From the unorthodox Swiss watchmaker MB&F comes a new robot-clock as charming and complex as the last. The new creation is christened Balthazar and the brand has named him the big brother of their previous limited edition model Melchior. Like Melchior, Balthazar has been created in collaboration with L’Epée, the Swiss mechanical clock experts and features slow jumping hours (designed specifically so you don’t miss the “jump”) and sweeping minutes on his chest, powered by a mechanical “brain” which is visible under a transparent dome on their head (the movement is an 1839 in house movement from L’Epée)
Balthazar runs for an impressive 35 day stretch and his eyes are always moving in a 20-second retrograde action.
The robot weighs a hefty 8 kilograms and stands 40 centimetres tall with a body made up of 618 micro-engineered components.
Balthazar also features a new complication in the form of a dual hemisphere moon phase indicator which is accurate for 122 years.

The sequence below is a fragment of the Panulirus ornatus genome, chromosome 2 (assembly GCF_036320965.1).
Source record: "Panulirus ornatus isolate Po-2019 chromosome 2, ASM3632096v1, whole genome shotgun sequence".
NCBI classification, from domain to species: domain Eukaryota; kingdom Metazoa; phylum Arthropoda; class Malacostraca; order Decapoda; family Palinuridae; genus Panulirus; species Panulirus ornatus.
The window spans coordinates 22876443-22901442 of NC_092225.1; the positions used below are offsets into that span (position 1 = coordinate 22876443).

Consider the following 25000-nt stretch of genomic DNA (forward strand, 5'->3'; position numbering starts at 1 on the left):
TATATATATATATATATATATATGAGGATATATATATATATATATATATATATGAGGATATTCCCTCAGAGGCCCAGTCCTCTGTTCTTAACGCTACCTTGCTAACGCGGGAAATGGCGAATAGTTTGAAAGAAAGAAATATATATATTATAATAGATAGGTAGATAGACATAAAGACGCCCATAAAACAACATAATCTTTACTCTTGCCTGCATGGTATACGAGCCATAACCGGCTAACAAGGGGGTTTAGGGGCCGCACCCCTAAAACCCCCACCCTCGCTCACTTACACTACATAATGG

There’s more than just a smiling face to Balthazar though! This robot clock’s torso can be rotated to reveal a darker skull face with deep set ruby red eyes.
If beauty is in details then Balthazar is a stunning spectacle with his Geneva waves, anglage, mirror polishes, sandblasting, circular and vertical satin finish that is usually seen on haute horlogerie wristwatches. And creating these finishes wasn’t an easy task! Just ask L’Epée CEO Arnaud Nicolas. “It’s not simply a case of double the size of the components, double the time it takes to finish them. The complexity increases exponentially. For polishing, for example, you need to apply the same pressure as when finishing a watch movement but on a much larger surface. Any variation in that pressure will show up in the finishing, so a skilled and steady hand is required to apply uniform pressure,” he said.
And in case you were wondering where the name came from, here’s the interesting story straight from Maximilian Büsser of MB&F, “In the Büsser family, for over five centuries from the 1400s onwards, every eldest Büsser son was either called Melchior or Balthazar. It alternated. My grandfather was called Melchior and hated it, so he had everybody call him Max, which is how I became a Max. My grandfather hated the Melchior-Balthazar thing so much that he put an end to this 500-year-old tradition by calling my father Mario… Now, a century later, I happen to love the names Melchior and Balthazar!”